TEXT BY SARA ANNE DONNELLY
PHOTOGRAPHED BY CLAIRE ESPARROS
Book the fanciful, gleefully colorful Pieces Homes Airbnb in Kennebunk and leave with everything but the kitchen sink — or, at least, order it online. From the furry Teddy Bear chair that embraces like a husband pillow with legs, to the squishy-yet-stone-topped velvet coffee table, to the bulbous ceramic lamp reminiscent of the Lorax’s trees, it’s all for sale at this “shoppable stay.”
The reimagined 1878 farmhouse is the invention of husband-and-wife team Jenny Kaplan and Chris Corrado and their partner, Taisha Coombs, founders of Brooklyn home furnishings line Pieces. “Our stuff can be a little polarizing because it’s very bright and we use a lot of color,” says Kaplan, who, like her partners, has a background in fashion. “A shoppable Airbnb was an opportunity for us to show how to use our products in an approachable, liveable way.”
They chose Kennebunk for personal and practical reasons: Corrado grew up in the popular tourist stop, Kaplan hails from nearby Eliot, and Corrado’s Arundel-based contractor-brother, Paul Corrado, was willing to manage the renovation. After closing on their 2,995-square-foot place on Summer Street in 2018, they set about removing ominous gray carpeting, opening up low ceilings, carving out a fourth bedroom, and installing a new kitchen that juxtaposes bottle-green cabinetry with pink Rosa Portogallo marble countertops. On weekends, Corrado and Coombs put in sweat equity, while Kaplan worked at Corrado’s mother’s house, dreaming up room schemes and scrolling Instagram for the 17 partners whose products mingle with Pieces’ designs. In between, the trio developed new items inspired by the Kennebunk place. “It was an intense year,” Corrado says. “Emotionally, physically, I would say we were working well beyond our actual capacity.”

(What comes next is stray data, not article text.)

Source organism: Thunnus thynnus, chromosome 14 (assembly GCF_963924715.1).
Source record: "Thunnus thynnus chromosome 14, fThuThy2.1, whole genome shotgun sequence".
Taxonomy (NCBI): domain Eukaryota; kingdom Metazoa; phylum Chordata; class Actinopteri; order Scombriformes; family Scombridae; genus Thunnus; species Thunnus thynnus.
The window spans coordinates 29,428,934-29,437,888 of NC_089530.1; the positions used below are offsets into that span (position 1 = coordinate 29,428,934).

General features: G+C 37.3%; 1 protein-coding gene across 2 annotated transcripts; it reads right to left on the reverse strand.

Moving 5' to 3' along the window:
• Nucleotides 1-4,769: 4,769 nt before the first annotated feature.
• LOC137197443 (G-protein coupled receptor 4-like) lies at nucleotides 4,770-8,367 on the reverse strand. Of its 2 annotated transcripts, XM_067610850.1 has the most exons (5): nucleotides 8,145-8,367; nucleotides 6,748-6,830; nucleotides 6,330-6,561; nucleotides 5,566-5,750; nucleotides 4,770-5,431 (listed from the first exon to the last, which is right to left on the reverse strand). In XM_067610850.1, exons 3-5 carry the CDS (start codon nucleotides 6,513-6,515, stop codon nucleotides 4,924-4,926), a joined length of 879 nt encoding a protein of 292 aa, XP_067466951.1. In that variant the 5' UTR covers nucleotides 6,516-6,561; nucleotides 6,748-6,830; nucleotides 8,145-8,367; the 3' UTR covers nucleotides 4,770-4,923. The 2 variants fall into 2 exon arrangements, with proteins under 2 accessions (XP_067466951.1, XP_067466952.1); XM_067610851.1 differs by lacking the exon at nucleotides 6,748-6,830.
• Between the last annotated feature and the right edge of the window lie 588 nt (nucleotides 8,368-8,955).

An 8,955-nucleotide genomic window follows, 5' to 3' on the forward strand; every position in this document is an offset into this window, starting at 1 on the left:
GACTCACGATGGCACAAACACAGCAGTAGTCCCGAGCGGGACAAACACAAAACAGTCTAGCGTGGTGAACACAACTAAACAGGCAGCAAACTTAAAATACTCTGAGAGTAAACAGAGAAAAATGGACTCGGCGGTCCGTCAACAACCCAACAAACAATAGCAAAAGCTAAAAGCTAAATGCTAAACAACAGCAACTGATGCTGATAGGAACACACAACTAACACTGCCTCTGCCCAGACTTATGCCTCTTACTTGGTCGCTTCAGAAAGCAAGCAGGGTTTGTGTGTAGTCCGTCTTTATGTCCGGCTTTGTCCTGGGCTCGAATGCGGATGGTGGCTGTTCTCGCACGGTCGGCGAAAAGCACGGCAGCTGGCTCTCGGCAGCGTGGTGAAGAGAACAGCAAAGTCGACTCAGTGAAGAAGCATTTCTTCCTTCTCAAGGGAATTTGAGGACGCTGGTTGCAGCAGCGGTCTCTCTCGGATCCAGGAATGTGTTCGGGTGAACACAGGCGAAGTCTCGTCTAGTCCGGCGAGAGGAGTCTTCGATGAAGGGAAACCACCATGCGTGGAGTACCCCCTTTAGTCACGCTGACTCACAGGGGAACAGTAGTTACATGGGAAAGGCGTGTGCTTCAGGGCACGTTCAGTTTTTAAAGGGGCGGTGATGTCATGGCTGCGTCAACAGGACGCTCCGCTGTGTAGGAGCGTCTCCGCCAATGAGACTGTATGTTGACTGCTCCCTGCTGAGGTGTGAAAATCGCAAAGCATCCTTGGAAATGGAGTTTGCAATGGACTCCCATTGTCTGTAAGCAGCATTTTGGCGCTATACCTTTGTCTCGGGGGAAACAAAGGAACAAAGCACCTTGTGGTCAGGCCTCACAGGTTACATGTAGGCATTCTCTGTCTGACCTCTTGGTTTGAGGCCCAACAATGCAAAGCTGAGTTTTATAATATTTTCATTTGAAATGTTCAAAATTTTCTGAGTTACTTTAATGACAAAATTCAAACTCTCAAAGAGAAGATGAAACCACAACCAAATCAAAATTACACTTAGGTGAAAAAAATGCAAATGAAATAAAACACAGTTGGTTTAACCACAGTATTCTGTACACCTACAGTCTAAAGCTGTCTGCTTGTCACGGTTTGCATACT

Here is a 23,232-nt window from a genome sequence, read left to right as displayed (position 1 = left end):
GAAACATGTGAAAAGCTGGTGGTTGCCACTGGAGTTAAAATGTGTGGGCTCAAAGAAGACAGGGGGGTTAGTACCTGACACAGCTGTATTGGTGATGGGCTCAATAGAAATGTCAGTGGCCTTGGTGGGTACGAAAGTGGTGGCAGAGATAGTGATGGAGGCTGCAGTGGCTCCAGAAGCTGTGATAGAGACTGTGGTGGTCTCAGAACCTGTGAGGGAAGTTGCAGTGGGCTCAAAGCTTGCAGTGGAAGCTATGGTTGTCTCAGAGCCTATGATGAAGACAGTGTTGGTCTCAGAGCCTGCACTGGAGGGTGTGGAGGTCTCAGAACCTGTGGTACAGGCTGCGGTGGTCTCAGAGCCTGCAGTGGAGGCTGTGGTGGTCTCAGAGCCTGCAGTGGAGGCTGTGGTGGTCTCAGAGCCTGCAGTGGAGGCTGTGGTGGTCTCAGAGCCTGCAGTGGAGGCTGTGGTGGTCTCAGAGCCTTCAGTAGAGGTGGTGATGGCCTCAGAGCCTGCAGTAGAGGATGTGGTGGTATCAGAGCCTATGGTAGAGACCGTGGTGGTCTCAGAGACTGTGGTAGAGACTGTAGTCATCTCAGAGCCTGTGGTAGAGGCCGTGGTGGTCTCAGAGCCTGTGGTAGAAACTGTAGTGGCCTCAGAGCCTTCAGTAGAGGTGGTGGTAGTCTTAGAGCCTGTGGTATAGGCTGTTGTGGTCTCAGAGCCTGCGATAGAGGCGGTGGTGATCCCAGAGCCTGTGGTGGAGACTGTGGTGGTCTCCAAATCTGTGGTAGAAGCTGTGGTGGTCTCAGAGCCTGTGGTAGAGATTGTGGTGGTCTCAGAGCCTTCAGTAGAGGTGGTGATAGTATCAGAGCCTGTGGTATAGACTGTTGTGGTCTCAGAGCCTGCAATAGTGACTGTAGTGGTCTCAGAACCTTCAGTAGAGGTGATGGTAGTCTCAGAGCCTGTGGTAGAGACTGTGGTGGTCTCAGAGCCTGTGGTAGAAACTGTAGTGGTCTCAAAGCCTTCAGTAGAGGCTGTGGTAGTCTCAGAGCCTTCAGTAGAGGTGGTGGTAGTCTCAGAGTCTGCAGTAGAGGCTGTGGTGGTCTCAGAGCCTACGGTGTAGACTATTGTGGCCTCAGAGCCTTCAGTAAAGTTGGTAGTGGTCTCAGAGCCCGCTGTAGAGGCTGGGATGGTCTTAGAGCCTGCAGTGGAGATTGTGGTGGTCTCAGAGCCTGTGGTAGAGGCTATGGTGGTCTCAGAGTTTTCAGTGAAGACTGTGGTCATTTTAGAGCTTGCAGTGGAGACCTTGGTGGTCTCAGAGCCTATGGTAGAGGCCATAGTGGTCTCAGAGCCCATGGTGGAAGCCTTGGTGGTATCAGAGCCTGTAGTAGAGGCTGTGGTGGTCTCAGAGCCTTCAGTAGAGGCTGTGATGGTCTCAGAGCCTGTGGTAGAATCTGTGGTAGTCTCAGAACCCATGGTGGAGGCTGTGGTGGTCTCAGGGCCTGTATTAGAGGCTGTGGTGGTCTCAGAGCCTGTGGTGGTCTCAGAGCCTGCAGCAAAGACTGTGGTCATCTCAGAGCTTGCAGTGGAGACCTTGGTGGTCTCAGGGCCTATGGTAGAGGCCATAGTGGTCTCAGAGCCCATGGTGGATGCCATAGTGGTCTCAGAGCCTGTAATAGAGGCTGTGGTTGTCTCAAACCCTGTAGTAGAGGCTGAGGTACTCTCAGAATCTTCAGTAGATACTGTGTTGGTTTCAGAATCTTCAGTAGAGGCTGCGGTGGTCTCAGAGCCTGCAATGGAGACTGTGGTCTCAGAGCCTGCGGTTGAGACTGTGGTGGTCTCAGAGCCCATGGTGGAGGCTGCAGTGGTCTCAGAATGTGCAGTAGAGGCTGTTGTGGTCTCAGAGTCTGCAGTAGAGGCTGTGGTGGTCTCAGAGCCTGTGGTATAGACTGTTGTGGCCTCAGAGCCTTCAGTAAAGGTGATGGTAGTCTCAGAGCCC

Today, the home’s infectious camp belies its hectic genesis. After all, it’s hard to take yourself too seriously in a second-floor family room outfitted with plush furniture in Miami Vice pastels, a glass-block accent wall, and an enormous photograph of a horse. Or on the main floor, where a 60-foot-long, horseshoe-shaped rainbow rug ripples through the dining and sitting rooms. Smaller versions of the carpet have been the biggest sellers since the vacation rental listing went live last year. Though sales have been modest overall, the partners consider the enterprise an unequivocal success on account of steady bookings and the buzz it’s generated for the small company. “Now that so much of that trauma is behind us, we’re like, let’s do it again!” Corrado says.